Lately I've been doing more grab and go, and my staple has been Morningstar Farms Spicy Black Bean burgers on hamburger rolls with salsa. Spreading some spreadable cheese on the bun works well in place of salsa. I'm also a fan of Kashi's rice packets - they heat easily in a microwave, and you can throw other stuff in, though they work fine on their own.
posted by booksherpa at 8:35 PM on May 16, 2009 [1 favorite]


Variety is key! I can't stand to eat the same meal three days in a row, so I freeze extras to space out the leftovers. I just started making large batches of things like burritos to freeze that will last us a long time. Proper packaging is vital. There was a recent article about freezing meals in the NY Times, which instigated my current zeal.

I've got a fairly rote style of cooking that is based on tofu and rice with veggies, which will vary according to how I make it. Making a biryani or curry with peas and raisins is excellent with plain yogurt. Trader Joe's makes great sauces that I've come to rely on, especially their red thai curry. If you're more of a meat-eater you can use chicken instead of tofu, with satisfying results.

When I get tired of my usual fare, I look at food blogs, which are a great source for ideas. This recipe for chicken with cardamom and honey is really simple and very delicious! Great next day, hot or cold, or diced up in a chopped salad.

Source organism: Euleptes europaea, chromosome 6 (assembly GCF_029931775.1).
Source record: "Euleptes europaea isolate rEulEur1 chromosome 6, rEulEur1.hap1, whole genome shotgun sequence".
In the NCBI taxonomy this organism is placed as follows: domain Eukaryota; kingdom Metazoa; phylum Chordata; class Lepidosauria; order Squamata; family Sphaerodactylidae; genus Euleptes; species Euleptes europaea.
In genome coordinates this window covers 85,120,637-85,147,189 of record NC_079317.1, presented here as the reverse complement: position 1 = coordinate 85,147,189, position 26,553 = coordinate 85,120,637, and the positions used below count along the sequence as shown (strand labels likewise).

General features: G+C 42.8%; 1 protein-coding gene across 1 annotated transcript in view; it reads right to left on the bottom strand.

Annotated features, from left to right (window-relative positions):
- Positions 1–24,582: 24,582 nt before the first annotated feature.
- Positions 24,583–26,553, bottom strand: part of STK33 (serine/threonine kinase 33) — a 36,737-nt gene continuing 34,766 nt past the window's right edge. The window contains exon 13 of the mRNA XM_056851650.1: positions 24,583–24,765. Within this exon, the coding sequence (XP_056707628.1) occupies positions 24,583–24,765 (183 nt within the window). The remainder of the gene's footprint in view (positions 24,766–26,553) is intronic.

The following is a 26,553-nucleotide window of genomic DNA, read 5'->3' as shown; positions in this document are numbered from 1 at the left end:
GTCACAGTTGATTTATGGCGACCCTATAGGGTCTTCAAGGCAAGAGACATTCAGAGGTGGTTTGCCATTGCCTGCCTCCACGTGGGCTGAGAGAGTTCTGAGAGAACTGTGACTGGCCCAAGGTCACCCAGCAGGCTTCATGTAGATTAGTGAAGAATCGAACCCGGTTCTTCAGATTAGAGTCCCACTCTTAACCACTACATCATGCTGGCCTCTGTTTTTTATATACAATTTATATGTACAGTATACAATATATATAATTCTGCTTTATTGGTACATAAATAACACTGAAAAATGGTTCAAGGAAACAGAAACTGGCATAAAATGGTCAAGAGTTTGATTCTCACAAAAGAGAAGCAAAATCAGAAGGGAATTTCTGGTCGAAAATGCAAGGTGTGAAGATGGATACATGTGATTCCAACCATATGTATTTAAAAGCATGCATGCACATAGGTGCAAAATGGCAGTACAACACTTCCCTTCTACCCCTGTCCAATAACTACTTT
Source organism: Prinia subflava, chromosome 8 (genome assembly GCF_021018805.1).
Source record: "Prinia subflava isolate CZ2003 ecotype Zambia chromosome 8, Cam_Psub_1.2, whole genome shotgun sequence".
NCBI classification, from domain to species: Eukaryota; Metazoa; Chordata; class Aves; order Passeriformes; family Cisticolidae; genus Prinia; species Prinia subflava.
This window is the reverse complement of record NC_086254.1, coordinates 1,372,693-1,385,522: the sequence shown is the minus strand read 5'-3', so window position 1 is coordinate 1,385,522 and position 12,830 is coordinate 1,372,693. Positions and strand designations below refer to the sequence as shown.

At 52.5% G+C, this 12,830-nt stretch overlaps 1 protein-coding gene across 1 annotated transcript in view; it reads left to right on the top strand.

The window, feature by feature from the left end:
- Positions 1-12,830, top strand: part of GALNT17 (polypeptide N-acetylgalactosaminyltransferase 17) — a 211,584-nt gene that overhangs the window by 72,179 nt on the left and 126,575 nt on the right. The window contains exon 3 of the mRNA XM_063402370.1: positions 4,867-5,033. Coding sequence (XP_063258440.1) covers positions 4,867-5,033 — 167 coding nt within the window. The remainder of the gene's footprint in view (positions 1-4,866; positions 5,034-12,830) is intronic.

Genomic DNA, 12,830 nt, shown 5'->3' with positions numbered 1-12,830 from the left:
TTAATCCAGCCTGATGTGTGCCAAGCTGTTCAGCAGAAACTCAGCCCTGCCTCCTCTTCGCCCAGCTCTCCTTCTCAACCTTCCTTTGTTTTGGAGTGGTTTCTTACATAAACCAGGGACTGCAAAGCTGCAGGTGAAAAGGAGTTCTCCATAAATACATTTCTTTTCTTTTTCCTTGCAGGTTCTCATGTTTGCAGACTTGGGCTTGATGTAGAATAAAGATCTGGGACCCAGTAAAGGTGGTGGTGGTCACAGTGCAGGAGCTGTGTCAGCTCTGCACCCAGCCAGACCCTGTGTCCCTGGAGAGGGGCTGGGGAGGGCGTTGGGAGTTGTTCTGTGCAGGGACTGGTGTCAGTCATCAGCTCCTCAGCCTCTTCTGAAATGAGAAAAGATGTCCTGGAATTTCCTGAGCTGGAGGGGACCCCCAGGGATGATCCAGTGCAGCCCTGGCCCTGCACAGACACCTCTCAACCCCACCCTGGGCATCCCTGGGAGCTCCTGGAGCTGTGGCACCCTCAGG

If cooking doesn't work for you, I recommend pretty much anything Trader Joe's has for pre-made meals in the frozen aisle (burritos, rice bowls...). Fairly cheap and does not taste like cardboard.
posted by wowbobwow at 10:10 PM on May 16, 2009 [1 favorite]


Some people seem to balk at the idea of eating the same thing every day, some people (myself included) don't mind. I made a large saucepan of vegetable chili last night which will be next week's lunches - I have a large plastic box of it in the fridge, and take a small tub to work with me every day. Last night's recipe: onion, pepper, carrot, chilli chopped and sweated, add cumin, mushrooms, beans (kidney and borlotti), passata, dried herbs, boil gently until veg cooked, add parsley and a little cocoa powder, leave to cool. Took about half an hour to prepare, a little longer to finish the cooking. One chopping board, one knife, one spoon, one pan. It's slightly sloppier than I usually like - maybe add some lentils next time to soak up some of the water.

I heard an interview with Oliver Sacks, I think on Radiolab, where he said he eats exactly the same thing every day. I don't go quite that far, but I don't have a problem with making a different batch of something-or-other every week for my lunches. Potato salad with green beans and/or asparagus, cabbage-based salads, bulghur wheat, etc. I'm trying to be low-fat so I tend to use a small amount of olive oil and vinegar if I use dressing, rather than mayonnaise-style dressings.
posted by nja at 12:02 AM on May 17, 2009


You could try "thermos cooking." Get a wide-mouth Stanley thermos, add some partially cooked brown rice, lentils, spices, etc. Pour in boiling water and seal the thermos. Everything will be cooked and ready inside the thermos when lunch time comes around. It takes a little experimentation to get it right.
posted by buzzbash at 1:42 AM on May 17, 2009


My favorite lunch is a big salad.

2 cups of baby spinach or Earthbound's Fresh Herb Mix - you have to have a strong base. No iceberg unless that's your thing. Personally I like the greens that are a little darker and more nutrient rich (esp the spinach).